Vladimir Putin’s decision to invade Ukraine has come with stark consequences. Companies are cutting ties with Russia left and right, causing its economy to become unhinged. What’s more, Russian oligarchs are watching their most valuable assets get seized. With the U.S. and its allies still limited in how they can respond, activist group Anonymous has decided to step in and stand against Russia by hacking it.
Just a few weeks back, Anonymous announced that it was launching a cyberwar against Russia. Were the hackers and political activists successful with carrying out their attack?
Anonymous alleges its cyberattack against Russia has been a successful one thus far
On March 15, 2022, Anonymous took to Twitter, sharing the results of some of the cyberattacks the activist group had launched against Russia. In one tweet, Anonymous provided a list of the Russian sites that were under attack. The list included:
- FSB (Federal Security Agency)
- Analytical Center for the Government of Russian Federation
- Ministry of Sport of the Russian Federation
That same day, Anonymous also shared a screenshot of its successful attack against MOEX, the Russian stock exchange. Upon checking on Yahoo! Finance to view the latest updates on the MOEX Russia Index, the most recent data provided was from Feb. 25, 2022.
Anonymous announced it had successfully hacked into the website of a Russian company running a Ukrainian nuclear plant
In addition to hacking Moscow.ru and FSB, Anonymous, which prides itself on being diverse behind closed doors, said that it had “defaced” Rosatom’s website. Rosatom is a Russian state-owned atomic energy company. Anonymous said that after launching the successful cyberattack, it had leaked gigabytes of data.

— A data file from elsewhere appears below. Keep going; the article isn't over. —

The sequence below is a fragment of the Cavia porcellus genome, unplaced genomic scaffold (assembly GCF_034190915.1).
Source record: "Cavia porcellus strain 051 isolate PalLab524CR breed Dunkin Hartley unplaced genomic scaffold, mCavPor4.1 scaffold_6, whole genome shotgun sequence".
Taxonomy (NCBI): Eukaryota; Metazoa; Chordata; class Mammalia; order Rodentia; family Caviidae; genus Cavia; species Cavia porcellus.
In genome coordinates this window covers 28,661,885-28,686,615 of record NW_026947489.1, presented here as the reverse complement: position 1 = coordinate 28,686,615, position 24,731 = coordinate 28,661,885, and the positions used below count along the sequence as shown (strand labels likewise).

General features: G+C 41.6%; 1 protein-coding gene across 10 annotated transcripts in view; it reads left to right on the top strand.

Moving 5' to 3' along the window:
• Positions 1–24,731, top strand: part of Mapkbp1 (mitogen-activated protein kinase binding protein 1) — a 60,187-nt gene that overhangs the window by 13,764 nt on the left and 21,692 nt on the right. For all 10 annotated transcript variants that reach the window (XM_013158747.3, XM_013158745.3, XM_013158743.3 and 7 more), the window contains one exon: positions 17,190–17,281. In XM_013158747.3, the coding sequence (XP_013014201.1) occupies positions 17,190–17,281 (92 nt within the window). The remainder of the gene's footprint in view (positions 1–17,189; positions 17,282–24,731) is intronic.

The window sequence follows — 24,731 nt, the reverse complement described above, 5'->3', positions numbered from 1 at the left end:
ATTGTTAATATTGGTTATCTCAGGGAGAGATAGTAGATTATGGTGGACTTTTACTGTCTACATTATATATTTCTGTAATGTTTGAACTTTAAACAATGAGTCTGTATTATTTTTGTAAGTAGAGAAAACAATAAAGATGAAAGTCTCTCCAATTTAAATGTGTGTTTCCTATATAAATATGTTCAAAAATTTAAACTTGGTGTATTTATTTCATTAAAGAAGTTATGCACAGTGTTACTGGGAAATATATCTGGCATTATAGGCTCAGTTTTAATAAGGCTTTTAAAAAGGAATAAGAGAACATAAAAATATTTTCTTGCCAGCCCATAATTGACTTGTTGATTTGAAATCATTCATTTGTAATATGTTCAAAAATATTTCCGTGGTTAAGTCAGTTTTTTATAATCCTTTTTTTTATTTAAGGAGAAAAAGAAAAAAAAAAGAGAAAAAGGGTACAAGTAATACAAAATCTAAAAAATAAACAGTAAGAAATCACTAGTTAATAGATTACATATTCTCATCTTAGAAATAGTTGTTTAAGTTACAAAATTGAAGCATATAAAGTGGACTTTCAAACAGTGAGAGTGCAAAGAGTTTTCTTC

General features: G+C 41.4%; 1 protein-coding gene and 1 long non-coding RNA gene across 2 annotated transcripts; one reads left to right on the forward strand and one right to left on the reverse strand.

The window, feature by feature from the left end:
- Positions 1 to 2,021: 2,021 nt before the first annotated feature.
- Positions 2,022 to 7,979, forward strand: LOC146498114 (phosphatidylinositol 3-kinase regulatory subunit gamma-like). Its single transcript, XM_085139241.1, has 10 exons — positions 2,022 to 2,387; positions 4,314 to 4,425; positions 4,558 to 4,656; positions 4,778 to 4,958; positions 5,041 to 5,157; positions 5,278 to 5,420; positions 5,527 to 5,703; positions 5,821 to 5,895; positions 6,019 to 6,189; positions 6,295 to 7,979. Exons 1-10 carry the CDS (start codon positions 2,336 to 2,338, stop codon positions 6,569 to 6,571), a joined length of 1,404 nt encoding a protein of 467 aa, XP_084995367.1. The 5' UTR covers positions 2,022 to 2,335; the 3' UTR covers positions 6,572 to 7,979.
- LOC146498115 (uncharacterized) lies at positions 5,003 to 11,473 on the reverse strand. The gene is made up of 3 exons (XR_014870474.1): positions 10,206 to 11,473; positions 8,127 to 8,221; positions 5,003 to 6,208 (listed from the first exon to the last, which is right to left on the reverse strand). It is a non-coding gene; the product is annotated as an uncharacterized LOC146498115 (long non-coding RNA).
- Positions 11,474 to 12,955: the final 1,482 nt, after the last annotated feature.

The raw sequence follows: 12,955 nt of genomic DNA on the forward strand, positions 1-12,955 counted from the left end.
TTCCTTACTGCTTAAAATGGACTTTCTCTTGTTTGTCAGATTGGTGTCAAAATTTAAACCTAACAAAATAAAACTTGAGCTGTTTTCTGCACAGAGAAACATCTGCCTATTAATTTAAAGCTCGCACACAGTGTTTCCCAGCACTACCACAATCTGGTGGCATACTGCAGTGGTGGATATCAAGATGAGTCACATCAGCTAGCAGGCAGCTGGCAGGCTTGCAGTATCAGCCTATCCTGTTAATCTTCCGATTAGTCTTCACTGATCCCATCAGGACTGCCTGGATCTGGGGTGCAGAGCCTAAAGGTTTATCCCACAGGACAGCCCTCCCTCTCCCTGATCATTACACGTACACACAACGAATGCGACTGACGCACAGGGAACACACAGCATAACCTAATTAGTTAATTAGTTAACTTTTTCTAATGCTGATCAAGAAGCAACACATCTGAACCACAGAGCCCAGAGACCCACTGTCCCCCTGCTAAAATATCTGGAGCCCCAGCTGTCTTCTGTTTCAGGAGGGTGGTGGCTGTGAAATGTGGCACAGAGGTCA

The group acknowledged via Twitter that it was unable to post the link to the data “because Twitter is mean to [them] sometimes.” However, the activist group did share a link to an article published by Taiwan News that went into depth on the recent hack. Taiwan News reported that “Russian forces had seized control of Ukraine’s Zaporizhzhya nuclear power plant.”
The source added that one of the buildings located on the grounds was set ablaze in the battle and others were later overtaken by Russian soldiers. It also shared that the Ukrainian nuclear plant was later placed under Rosatom’s management. After Anonymous claimed to have successfully hacked into Rosatom’s website, the group says it also updated the html page for several Russian nuclear power plant operators to include this: “fckptn,” or (f*** Putin).
Did Anonymous successfully hack the Kremlin’s website?
The Kremlin, also known as the heart of Russia, appears to have become the latest target for Anonymous. During the morning hours of March 16, the activist group shared a screenshot via Twitter of the Kremlin.ru server status. In the image, it appears Kremlin.ru was down. While the Kremlin's website is currently accessible, it appears Anonymous's cyberwar against Russia is far from finished.